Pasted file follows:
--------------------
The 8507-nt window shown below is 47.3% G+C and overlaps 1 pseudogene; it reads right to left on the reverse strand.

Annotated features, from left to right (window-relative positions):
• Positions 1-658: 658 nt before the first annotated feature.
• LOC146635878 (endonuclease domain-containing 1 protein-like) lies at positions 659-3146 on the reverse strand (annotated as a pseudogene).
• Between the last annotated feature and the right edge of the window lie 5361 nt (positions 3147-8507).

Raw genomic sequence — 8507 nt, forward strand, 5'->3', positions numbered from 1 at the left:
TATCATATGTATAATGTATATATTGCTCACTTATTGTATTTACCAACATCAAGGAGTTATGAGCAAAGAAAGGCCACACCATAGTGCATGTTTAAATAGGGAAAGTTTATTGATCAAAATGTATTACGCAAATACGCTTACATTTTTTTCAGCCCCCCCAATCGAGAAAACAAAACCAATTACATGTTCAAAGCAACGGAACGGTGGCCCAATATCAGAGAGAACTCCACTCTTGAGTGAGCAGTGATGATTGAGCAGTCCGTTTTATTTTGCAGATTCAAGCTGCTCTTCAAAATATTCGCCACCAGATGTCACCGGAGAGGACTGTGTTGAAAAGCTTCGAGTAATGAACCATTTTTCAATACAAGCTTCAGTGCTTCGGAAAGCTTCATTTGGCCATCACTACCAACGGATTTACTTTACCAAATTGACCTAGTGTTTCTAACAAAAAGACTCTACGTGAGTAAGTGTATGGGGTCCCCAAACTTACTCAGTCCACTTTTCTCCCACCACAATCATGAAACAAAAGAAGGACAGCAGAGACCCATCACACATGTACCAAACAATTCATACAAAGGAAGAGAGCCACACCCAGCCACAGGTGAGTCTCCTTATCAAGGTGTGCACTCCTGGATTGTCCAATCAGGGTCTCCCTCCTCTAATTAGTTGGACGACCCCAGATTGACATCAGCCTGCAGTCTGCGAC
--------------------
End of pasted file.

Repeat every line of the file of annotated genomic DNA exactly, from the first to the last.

The 8507-nt window shown below is 47.3% G+C and overlaps 1 pseudogene; it reads right to left on the reverse strand.

Annotated features, from left to right (window-relative positions):
• Positions 1-658: 658 nt before the first annotated feature.
• LOC146635878 (endonuclease domain-containing 1 protein-like) lies at positions 659-3146 on the reverse strand (annotated as a pseudogene).
• Between the last annotated feature and the right edge of the window lie 5361 nt (positions 3147-8507).

Raw genomic sequence — 8507 nt, forward strand, 5'->3', positions numbered from 1 at the left:
TATCATATGTATAATGTATATATTGCTCACTTATTGTATTTACCAACATCAAGGAGTTATGAGCAAAGAAAGGCCACACCATAGTGCATGTTTAAATAGGGAAAGTTTATTGATCAAAATGTATTACGCAAATACGCTTACATTTTTTTCAGCCCCCCCAATCGAGAAAACAAAACCAATTACATGTTCAAAGCAACGGAACGGTGGCCCAATATCAGAGAGAACTCCACTCTTGAGTGAGCAGTGATGATTGAGCAGTCCGTTTTATTTTGCAGATTCAAGCTGCTCTTCAAAATATTCGCCACCAGATGTCACCGGAGAGGACTGTGTTGAAAAGCTTCGAGTAATGAACCATTTTTCAATACAAGCTTCAGTGCTTCGGAAAGCTTCATTTGGCCATCACTACCAACGGATTTACTTTACCAAATTGACCTAGTGTTTCTAACAAAAAGACTCTACGTGAGTAAGTGTATGGGGTCCCCAAACTTACTCAGTCCACTTTTCTCCCACCACAATCATGAAACAAAAGAAGGACAGCAGAGACCCATCACACATGTACCAAACAATTCATACAAAGGAAGAGAGCCACACCCAGCCACAGGTGAGTCTCCTTATCAAGGTGTGCACTCCTGGATTGTCCAATCAGGGTCTCCCTCCTCTAATTAGTTGGACGACCCCAGATTGACATCAGCCTGCAGTCTGCGAC